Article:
Environmental Studies

By Rob Carney

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Old Roads, New Stories: A Literary Series


Washington’s state bird is the goldfinch, but as a kid growing up there I always thought that seemed wrong. Robins you saw everywhere, especially after rain, hopping around and unspooling worms from the lawn, night crawlers long as a shoelace, but goldfinches? Practically never. They were mostly just pictures in books.


So imagine my surprise last month when I spotted a goldfinch in my Salt Lake City yard. No, two… no, three… wait, there’s another one. Four. Parent with fledglings? Boyfriend and girlfriends? I wasn’t sure. One had vivid feathers, black and yellow. The other three were more muted, with coloring less like exclamation points. I’d been reading the Friday Salt Lake Tribune (7/22/16), skimming the recap of the Republican National Convention, and was heading out to water the yard, and there they were—riding these wire-thin tensile stems that rise up out of a plant near the sidewalk, see-sawing on the ends and eating the flowers, or maybe just the bugs on the flowers, I don’t know. What I do know is they didn’t give a crap about Donald Trump.

Political Climate:

“First-ism”; trans., “isolationism.” Four days of hollering went on about this. Banning Muslims, rounding up aliens (their word, not mine; they voted it into a plank of their platform), reneging on promises to NATO allies and international trade pacts, and so on. A lot gets said about the ethical/economic sinkhole this would cause, but I don’t hear much about it being bad for the environment, and it is. The environment isn’t American, isn’t an our-side/your-side attitude. I mean, who’s going to work with us on long-term fixes if we’ve traded away good will for an unfounded claim on a baseball hat? Britain pulled a junior-varsity version of this already, and it hasn’t been good.


The day I saw those goldfinches was another in a long stretch of 100+ degrees. And there were algal blooms too, turning water into warnings, signs going up along shorelines, basically saying: STAY AWAY OR THIS WILL KILL YOU. Add air-pollution advisories, and reservoirs declining, and other examples year ’round, and we should be concerned.


Each state knows what I’m talking about. We can’t deport rising temperatures. We can’t turn our backs on the water and the air.

My House:

I’m dodging a moth while I write this, which strikes me as kind of funny. It’s drinking the condensation, I think, off the can of Rainier beside me on the table, then berzerking its way from lamp to lamp, then coming back to flap in my face, in my ear, then finally land in the crook of my elbow. It’s as graceless as those goldfinches were graceful, and I’m glad I got to see them. They aren’t commonplace in Utah, but even the worst ornithologist would never call them “aliens.” And this moth on my beer is a nuisance, yes, but I like it a lot more than Rudy Giuliani.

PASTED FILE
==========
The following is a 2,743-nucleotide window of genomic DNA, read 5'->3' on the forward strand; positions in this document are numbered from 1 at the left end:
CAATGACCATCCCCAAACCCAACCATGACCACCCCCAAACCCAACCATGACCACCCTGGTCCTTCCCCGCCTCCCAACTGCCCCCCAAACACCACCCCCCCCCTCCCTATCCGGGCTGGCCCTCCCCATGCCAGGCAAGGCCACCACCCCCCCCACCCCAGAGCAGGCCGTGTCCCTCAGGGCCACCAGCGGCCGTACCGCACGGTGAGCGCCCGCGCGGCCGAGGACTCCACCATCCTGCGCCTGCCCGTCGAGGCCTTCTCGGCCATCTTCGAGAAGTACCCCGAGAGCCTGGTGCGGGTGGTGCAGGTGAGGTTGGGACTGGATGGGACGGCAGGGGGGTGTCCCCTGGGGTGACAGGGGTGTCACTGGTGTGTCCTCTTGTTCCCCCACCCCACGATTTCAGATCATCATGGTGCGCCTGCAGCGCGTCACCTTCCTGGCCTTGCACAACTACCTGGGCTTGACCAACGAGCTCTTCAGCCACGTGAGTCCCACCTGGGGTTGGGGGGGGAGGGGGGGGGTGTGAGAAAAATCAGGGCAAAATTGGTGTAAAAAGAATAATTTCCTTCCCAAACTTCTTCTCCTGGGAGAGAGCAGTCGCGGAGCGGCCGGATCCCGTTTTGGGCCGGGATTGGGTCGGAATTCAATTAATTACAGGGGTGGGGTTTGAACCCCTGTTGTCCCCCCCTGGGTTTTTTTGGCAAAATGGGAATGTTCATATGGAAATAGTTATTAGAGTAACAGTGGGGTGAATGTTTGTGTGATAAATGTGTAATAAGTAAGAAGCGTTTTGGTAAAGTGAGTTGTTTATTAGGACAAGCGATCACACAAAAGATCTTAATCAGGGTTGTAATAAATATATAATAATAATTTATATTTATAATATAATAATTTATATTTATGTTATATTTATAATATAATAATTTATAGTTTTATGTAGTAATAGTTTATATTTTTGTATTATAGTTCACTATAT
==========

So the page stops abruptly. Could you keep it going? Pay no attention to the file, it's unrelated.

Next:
Political Climate:

Did you see that? Somehow it seeped in again—politics like Thought Smog—when all I wanted was to offer a link and a poem.

Old Roads, New Stories:

http://www.voiceofvashon.org/user-content/prose-poetry-purpose-carney-2. The link is to a recent interview (thank you, March Twisdale, for having me on your show: Prose, Poetry and Purpose, KVSH 101.9 FM). The poem is environmental, and it goes like this:

The Mother of the Mountains

If a mama bear gets angry, imagine the Mother of the Mountains.
Mess with Her children, She’ll dust off an avalanche;

step out of line, She’ll realign your bones.
She’s a blue-eyed beauty,

and the mountains have their Mother’s eyes: deep lakes.
Gaze into them, you’ll see their thoughts like fish—

quick schools, slow rainbows—look deeper,
and you’ll learn to dream like a stone.

What does She feed them? Rain for breakfast.
Anything else? She peels them the sun for lunch.

And at night? Big helpings of quiet,
then the Mother of the Mountains sings them to sleep with snow.

The trees are Her grandkids; She brings them birds to play with.
Whenever it’s their birthday, She gives them an owl

’cause though She’s a blue-eyed beauty, She’s still kind.
Even soft . . . even fragile. . . .

Wolves howl to Her to show their gratitude. What about you?



Rob Carney’s fourth book, 88 Maps, was published by Lost Horse Press (distribution by University of Washington Press). Previous books and chapbooks include Story Problems and Weather Report, both from Somondoco Press.
Read poetry by Rob Carney appearing in Terrain.org: 6th Annual Contest Finalist, 4th Annual Contest Winner, and Issue 30. And listen to a new radio interview with Rob Carney, and here’s an older radio interview.

Photo of American goldfinch courtesy Pixabay.

Terrain.org is the world’s first online journal of place, publishing a rich mix of literature, artwork, case studies, and more since 1997.